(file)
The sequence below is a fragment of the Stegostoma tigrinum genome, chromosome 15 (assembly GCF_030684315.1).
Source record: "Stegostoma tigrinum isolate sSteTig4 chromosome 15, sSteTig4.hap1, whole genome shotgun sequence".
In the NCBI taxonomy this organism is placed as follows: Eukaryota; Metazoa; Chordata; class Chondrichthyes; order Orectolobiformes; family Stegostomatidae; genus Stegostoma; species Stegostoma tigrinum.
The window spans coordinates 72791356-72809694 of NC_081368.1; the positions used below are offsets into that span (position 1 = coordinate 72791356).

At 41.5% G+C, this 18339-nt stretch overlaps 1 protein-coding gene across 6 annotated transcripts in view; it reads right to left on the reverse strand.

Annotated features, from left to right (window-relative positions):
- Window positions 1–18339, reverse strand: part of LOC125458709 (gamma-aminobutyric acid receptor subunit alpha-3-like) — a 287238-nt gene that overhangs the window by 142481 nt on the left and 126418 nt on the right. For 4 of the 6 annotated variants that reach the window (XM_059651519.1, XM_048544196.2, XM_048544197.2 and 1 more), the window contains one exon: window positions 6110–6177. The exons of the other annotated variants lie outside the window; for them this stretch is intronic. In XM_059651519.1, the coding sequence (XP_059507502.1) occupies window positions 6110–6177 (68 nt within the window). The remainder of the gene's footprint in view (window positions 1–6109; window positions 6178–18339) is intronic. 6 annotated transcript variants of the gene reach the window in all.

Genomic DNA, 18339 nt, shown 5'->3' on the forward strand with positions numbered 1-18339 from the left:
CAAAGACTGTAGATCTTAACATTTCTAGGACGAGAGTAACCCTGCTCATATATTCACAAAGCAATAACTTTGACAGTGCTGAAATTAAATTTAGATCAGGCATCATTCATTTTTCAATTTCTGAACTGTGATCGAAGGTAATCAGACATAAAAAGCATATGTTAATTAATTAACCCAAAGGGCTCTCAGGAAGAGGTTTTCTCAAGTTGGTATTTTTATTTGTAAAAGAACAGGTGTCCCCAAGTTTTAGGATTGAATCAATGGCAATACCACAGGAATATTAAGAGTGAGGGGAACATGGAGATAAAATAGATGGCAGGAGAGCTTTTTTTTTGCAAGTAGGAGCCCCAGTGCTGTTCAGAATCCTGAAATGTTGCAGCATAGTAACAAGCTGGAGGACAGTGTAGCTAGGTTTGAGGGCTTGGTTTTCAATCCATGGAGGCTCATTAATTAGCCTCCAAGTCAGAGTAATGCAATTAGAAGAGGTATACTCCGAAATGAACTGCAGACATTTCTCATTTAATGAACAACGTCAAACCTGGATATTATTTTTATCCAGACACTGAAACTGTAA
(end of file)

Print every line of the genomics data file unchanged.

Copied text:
The sequence below is a fragment of the Stegostoma tigrinum genome, chromosome 15 (assembly GCF_030684315.1).
Source record: "Stegostoma tigrinum isolate sSteTig4 chromosome 15, sSteTig4.hap1, whole genome shotgun sequence".
In the NCBI taxonomy this organism is placed as follows: Eukaryota; Metazoa; Chordata; class Chondrichthyes; order Orectolobiformes; family Stegostomatidae; genus Stegostoma; species Stegostoma tigrinum.
The window spans coordinates 72791356-72809694 of NC_081368.1; the positions used below are offsets into that span (position 1 = coordinate 72791356).

At 41.5% G+C, this 18339-nt stretch overlaps 1 protein-coding gene across 6 annotated transcripts in view; it reads right to left on the reverse strand.

Annotated features, from left to right (window-relative positions):
- Window positions 1–18339, reverse strand: part of LOC125458709 (gamma-aminobutyric acid receptor subunit alpha-3-like) — a 287238-nt gene that overhangs the window by 142481 nt on the left and 126418 nt on the right. For 4 of the 6 annotated variants that reach the window (XM_059651519.1, XM_048544196.2, XM_048544197.2 and 1 more), the window contains one exon: window positions 6110–6177. The exons of the other annotated variants lie outside the window; for them this stretch is intronic. In XM_059651519.1, the coding sequence (XP_059507502.1) occupies window positions 6110–6177 (68 nt within the window). The remainder of the gene's footprint in view (window positions 1–6109; window positions 6178–18339) is intronic. 6 annotated transcript variants of the gene reach the window in all.

Genomic DNA, 18339 nt, shown 5'->3' on the forward strand with positions numbered 1-18339 from the left:
CAAAGACTGTAGATCTTAACATTTCTAGGACGAGAGTAACCCTGCTCATATATTCACAAAGCAATAACTTTGACAGTGCTGAAATTAAATTTAGATCAGGCATCATTCATTTTTCAATTTCTGAACTGTGATCGAAGGTAATCAGACATAAAAAGCATATGTTAATTAATTAACCCAAAGGGCTCTCAGGAAGAGGTTTTCTCAAGTTGGTATTTTTATTTGTAAAAGAACAGGTGTCCCCAAGTTTTAGGATTGAATCAATGGCAATACCACAGGAATATTAAGAGTGAGGGGAACATGGAGATAAAATAGATGGCAGGAGAGCTTTTTTTTTGCAAGTAGGAGCCCCAGTGCTGTTCAGAATCCTGAAATGTTGCAGCATAGTAACAAGCTGGAGGACAGTGTAGCTAGGTTTGAGGGCTTGGTTTTCAATCCATGGAGGCTCATTAATTAGCCTCCAAGTCAGAGTAATGCAATTAGAAGAGGTATACTCCGAAATGAACTGCAGACATTTCTCATTTAATGAACAACGTCAAACCTGGATATTATTTTTATCCAGACACTGAAACTGTAA